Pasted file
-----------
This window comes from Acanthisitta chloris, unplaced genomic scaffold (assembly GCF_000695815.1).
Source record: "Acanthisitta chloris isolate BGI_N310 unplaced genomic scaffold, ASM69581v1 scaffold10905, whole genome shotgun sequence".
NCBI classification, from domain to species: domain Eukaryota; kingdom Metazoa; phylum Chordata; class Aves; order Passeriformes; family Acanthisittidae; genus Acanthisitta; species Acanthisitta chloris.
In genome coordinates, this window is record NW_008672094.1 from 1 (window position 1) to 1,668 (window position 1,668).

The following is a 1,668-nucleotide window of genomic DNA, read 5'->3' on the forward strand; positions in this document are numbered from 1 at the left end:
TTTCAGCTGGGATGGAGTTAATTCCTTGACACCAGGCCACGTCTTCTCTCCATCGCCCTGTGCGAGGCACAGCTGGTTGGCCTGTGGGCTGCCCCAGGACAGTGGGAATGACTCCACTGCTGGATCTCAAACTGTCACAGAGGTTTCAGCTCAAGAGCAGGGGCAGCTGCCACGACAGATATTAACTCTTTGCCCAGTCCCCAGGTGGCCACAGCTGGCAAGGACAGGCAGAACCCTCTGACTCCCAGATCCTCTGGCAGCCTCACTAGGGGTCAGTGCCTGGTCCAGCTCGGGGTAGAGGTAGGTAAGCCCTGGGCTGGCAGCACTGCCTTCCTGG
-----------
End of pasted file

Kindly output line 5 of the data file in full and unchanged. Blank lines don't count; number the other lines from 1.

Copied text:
The following is a 1,668-nucleotide window of genomic DNA, read 5'->3' on the forward strand; positions in this document are numbered from 1 at the left end: